The Bible, Theology, and Faith: A Study of Abraham and Jesus

By R. W. L. Moberly | Go to book overview

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The Bible, the question of God, and Christian
faith

There are many ways in which one could approach discussion of the Bible and its interpretation. One could look at classic models of the past. One could study particular twentieth-century scholars, such as Bultmann, von Rad, or Childs, who have made landmark contributions. One could offer a history of the subject with a view to highlighting some aspect. One could try to survey the burgeoning plurality of methods and results in contemporary biblical study. I propose to do none of these, but rather to develop an account of biblical interpretation in relation to the question of God in three stages. First, I will offer a very broad brush sketch of certain aspects of biblical interpretation within which to contextualize my general concerns. Secondly, I will expound and analyse two significant and different contemporary accounts of how biblical interpretation operates (or should operate). Thirdly, I will set out my own specific hermeneutical assumptions which inform the handling of the biblical text in the rest of the book.1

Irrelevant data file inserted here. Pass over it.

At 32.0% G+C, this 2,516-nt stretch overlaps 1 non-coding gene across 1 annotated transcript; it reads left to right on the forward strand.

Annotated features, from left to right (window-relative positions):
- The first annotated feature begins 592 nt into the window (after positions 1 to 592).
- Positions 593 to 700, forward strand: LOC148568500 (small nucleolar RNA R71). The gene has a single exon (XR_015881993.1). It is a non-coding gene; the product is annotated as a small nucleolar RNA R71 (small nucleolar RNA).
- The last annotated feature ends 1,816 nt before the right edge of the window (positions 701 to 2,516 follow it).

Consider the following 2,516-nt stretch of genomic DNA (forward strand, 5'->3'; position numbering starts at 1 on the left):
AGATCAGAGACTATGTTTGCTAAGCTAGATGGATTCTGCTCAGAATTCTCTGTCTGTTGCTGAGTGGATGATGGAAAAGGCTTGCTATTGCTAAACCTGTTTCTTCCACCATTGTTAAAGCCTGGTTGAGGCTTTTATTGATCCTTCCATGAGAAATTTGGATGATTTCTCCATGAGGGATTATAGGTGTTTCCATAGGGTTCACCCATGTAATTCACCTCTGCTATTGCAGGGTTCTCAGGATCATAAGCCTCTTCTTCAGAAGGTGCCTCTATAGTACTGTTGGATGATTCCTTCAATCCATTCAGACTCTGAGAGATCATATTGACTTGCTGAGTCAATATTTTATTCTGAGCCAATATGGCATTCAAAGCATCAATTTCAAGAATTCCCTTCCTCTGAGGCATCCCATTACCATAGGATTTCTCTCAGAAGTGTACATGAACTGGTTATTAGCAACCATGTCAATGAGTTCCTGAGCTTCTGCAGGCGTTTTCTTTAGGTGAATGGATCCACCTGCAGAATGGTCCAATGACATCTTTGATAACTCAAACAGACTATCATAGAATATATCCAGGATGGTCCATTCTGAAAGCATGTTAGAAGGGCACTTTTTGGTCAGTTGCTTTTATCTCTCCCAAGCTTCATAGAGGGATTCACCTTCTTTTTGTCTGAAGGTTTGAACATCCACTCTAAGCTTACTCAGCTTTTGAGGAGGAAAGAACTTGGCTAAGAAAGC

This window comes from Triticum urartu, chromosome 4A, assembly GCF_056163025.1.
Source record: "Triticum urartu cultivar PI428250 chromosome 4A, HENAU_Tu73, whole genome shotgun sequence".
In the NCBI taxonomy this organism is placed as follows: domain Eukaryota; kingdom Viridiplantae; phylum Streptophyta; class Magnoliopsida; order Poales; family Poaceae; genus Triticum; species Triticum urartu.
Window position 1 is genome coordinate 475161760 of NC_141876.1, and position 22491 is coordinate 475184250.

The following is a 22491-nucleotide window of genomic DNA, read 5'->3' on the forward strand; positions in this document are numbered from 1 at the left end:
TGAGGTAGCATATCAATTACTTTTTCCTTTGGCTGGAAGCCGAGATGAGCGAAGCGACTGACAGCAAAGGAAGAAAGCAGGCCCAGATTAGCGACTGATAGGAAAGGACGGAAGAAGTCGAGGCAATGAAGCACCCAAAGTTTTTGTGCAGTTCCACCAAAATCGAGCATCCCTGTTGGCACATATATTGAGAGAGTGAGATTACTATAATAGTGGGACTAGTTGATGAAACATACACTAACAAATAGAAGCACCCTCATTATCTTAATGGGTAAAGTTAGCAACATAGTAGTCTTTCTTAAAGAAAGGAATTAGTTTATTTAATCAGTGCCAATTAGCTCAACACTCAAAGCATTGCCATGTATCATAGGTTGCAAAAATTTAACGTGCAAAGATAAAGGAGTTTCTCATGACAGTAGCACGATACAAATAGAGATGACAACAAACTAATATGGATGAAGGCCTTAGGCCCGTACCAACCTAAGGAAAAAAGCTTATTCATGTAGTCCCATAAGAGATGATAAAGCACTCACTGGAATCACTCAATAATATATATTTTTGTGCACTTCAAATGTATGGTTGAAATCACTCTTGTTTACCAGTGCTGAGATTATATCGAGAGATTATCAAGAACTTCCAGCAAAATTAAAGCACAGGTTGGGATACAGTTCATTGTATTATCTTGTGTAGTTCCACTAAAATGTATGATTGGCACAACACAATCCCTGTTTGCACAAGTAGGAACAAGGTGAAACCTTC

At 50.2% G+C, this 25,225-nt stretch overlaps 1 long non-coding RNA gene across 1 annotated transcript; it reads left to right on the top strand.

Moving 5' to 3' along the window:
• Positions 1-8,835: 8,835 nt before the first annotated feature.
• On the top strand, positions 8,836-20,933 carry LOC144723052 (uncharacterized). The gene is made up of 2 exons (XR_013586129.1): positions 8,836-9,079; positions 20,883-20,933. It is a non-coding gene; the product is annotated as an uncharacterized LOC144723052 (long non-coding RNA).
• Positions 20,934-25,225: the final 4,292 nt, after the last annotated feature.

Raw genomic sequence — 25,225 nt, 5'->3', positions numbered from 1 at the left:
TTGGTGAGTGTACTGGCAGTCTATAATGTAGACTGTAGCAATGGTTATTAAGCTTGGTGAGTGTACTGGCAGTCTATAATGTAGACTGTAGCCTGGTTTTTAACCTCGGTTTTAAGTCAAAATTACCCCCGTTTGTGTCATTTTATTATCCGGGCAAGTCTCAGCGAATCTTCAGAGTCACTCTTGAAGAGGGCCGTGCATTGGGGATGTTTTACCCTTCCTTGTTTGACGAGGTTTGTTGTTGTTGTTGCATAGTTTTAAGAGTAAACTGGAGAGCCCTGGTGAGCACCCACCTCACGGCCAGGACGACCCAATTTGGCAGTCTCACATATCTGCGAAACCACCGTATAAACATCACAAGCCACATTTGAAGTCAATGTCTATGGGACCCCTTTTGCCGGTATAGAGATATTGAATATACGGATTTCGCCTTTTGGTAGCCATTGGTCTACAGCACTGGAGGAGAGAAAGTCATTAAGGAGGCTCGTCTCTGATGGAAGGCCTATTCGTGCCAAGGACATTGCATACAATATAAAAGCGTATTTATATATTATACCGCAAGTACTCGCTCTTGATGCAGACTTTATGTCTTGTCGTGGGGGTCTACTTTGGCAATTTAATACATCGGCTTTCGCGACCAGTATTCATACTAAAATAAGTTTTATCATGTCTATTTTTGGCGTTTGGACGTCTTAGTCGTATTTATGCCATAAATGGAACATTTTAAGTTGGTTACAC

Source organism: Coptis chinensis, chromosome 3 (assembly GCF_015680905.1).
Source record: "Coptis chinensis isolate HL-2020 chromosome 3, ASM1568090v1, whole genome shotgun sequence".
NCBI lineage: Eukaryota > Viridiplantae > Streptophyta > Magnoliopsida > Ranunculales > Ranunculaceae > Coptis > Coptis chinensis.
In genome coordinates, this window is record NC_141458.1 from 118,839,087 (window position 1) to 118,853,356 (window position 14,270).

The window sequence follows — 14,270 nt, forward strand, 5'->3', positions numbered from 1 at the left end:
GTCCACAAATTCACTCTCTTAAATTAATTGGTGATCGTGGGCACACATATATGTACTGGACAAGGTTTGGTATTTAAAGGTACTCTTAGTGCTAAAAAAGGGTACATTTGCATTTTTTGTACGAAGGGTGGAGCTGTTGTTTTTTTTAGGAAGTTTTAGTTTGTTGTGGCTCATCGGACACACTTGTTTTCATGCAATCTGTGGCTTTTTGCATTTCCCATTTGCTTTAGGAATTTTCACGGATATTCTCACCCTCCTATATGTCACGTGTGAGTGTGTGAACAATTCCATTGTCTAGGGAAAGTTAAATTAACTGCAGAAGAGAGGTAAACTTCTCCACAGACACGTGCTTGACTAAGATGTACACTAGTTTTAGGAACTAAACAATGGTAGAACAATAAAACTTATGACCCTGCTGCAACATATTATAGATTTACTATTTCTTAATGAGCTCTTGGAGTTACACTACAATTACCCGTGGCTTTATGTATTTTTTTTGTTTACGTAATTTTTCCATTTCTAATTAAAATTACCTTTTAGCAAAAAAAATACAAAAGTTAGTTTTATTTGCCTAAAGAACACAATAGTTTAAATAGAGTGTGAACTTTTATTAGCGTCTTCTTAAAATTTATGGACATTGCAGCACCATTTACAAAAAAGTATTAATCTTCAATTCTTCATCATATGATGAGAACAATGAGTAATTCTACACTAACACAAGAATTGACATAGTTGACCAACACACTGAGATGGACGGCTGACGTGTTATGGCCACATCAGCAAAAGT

Situating the argument

(1) A basic tension

The scholarly study of the Bible is a difficult discipline. Many of the difficulties relate to age-old questions, such as the relationship between faith and reason, or appropriate method in reading ancient texts, questions which are renewed in every generation. However, the particular form in

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I realize the dangers inherent in the kind of generalizations which will regularly feature in this argument, for it is rarely difficult to think of exceptions and qualifications, and one cannot do justice to the complexities of hermeneutical debate in one chapter. I ask for the reader's patience with the broad brush strokes of this whole chapter.

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